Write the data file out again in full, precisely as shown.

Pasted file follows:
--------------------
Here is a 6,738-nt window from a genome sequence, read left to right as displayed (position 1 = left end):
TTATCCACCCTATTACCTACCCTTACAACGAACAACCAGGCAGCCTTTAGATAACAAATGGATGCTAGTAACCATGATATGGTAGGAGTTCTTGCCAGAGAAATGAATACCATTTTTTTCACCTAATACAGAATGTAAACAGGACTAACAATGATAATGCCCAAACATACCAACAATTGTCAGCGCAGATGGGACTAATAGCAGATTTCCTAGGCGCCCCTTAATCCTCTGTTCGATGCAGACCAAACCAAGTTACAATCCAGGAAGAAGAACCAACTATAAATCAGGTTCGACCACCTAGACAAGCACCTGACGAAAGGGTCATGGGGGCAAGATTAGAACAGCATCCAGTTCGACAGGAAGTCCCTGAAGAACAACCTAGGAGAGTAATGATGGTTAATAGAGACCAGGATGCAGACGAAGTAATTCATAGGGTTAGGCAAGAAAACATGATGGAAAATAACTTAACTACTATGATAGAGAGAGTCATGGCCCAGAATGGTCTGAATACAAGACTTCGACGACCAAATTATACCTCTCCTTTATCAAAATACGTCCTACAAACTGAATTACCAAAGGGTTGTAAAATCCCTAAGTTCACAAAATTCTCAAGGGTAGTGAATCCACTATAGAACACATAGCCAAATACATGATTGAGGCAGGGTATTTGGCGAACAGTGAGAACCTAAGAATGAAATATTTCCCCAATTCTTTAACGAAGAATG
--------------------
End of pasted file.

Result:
Here is a 6,738-nt window from a genome sequence, read left to right as displayed (position 1 = left end):
TTATCCACCCTATTACCTACCCTTACAACGAACAACCAGGCAGCCTTTAGATAACAAATGGATGCTAGTAACCATGATATGGTAGGAGTTCTTGCCAGAGAAATGAATACCATTTTTTTCACCTAATACAGAATGTAAACAGGACTAACAATGATAATGCCCAAACATACCAACAATTGTCAGCGCAGATGGGACTAATAGCAGATTTCCTAGGCGCCCCTTAATCCTCTGTTCGATGCAGACCAAACCAAGTTACAATCCAGGAAGAAGAACCAACTATAAATCAGGTTCGACCACCTAGACAAGCACCTGACGAAAGGGTCATGGGGGCAAGATTAGAACAGCATCCAGTTCGACAGGAAGTCCCTGAAGAACAACCTAGGAGAGTAATGATGGTTAATAGAGACCAGGATGCAGACGAAGTAATTCATAGGGTTAGGCAAGAAAACATGATGGAAAATAACTTAACTACTATGATAGAGAGAGTCATGGCCCAGAATGGTCTGAATACAAGACTTCGACGACCAAATTATACCTCTCCTTTATCAAAATACGTCCTACAAACTGAATTACCAAAGGGTTGTAAAATCCCTAAGTTCACAAAATTCTCAAGGGTAGTGAATCCACTATAGAACACATAGCCAAATACATGATTGAGGCAGGGTATTTGGCGAACAGTGAGAACCTAAGAATGAAATATTTCCCCAATTCTTTAACGAAGAATG